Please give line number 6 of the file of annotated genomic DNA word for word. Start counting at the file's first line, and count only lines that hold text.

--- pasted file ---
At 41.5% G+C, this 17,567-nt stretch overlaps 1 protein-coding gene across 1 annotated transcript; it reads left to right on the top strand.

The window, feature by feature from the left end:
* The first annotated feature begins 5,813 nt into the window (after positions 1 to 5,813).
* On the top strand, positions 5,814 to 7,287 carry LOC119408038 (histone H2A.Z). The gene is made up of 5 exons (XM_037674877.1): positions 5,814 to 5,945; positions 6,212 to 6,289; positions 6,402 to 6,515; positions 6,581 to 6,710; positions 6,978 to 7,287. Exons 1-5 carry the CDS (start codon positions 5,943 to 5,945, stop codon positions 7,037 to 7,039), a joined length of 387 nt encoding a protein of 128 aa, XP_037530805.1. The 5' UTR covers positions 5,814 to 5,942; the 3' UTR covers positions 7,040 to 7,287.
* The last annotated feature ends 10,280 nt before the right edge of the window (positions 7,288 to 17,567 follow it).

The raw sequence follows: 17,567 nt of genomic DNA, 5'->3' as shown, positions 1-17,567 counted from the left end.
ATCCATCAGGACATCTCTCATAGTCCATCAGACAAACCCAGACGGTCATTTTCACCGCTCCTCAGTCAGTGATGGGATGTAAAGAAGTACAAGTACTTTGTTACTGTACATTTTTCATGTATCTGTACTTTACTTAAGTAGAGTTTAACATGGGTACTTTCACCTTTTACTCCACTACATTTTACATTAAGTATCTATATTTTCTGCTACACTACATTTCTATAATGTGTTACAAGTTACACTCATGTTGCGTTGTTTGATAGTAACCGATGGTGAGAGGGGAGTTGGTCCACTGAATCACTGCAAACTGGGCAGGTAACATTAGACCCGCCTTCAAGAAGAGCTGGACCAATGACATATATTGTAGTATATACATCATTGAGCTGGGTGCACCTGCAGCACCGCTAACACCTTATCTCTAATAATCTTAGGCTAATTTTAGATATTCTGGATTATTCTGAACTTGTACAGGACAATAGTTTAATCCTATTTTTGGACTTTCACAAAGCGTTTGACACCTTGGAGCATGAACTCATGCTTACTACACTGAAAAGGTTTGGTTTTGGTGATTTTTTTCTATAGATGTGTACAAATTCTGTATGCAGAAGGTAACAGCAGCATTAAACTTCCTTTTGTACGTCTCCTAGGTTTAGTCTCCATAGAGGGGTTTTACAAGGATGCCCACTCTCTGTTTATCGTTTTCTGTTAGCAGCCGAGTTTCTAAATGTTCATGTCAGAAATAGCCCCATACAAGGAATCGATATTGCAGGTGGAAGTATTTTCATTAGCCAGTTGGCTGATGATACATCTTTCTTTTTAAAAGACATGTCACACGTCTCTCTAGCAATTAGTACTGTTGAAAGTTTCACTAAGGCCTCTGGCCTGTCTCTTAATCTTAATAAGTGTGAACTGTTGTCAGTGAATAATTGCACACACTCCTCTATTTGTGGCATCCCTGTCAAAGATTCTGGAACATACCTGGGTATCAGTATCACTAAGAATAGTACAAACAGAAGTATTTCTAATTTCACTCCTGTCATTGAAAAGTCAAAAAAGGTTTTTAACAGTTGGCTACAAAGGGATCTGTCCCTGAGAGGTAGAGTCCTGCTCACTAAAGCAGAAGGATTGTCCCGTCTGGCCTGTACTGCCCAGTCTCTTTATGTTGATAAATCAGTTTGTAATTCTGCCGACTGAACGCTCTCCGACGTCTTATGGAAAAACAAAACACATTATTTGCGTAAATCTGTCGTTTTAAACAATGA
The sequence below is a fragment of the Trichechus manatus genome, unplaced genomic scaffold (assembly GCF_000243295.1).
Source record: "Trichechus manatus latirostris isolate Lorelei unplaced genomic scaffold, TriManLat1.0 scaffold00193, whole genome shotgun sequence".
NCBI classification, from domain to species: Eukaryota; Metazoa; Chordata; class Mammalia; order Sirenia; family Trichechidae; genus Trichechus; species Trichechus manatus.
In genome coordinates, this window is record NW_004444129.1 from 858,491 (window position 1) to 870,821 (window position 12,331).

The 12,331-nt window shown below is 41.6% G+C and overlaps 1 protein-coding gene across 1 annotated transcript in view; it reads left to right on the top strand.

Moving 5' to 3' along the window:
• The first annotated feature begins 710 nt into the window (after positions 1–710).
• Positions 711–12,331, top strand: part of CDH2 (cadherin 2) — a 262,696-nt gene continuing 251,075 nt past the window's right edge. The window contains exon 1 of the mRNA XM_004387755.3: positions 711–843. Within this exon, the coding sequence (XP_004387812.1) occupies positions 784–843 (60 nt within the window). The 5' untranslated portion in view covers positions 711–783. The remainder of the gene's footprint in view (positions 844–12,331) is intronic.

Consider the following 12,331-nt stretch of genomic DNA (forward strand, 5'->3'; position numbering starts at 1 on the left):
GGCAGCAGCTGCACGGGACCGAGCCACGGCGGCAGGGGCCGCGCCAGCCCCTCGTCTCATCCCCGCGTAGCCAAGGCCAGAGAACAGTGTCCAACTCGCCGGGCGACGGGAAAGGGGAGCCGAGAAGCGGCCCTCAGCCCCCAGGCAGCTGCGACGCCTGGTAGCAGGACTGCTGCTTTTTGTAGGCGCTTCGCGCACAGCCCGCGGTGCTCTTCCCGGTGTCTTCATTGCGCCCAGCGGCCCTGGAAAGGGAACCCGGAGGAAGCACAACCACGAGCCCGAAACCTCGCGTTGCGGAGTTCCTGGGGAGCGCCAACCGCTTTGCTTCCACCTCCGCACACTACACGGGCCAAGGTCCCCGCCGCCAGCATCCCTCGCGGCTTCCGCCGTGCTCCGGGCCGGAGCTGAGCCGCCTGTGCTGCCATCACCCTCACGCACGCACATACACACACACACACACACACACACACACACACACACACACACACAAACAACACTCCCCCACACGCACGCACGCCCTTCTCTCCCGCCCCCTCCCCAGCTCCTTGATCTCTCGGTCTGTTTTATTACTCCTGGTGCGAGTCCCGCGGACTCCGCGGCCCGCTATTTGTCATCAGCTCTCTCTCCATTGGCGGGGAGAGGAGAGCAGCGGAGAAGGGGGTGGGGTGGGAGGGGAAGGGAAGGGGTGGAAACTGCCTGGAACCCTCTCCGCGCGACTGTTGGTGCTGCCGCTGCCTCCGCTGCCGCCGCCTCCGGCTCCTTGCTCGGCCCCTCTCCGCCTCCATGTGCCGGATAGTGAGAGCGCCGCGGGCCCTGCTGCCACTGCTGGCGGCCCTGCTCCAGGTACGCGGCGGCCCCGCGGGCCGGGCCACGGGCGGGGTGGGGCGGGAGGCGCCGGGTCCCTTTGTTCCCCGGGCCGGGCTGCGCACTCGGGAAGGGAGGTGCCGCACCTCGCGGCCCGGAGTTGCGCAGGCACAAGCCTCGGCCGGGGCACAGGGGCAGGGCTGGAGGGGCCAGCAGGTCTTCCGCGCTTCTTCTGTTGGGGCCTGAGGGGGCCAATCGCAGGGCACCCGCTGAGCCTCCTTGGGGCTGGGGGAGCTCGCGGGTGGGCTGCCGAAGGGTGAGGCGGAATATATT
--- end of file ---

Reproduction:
The raw sequence follows: 17,567 nt of genomic DNA, 5'->3' as shown, positions 1-17,567 counted from the left end.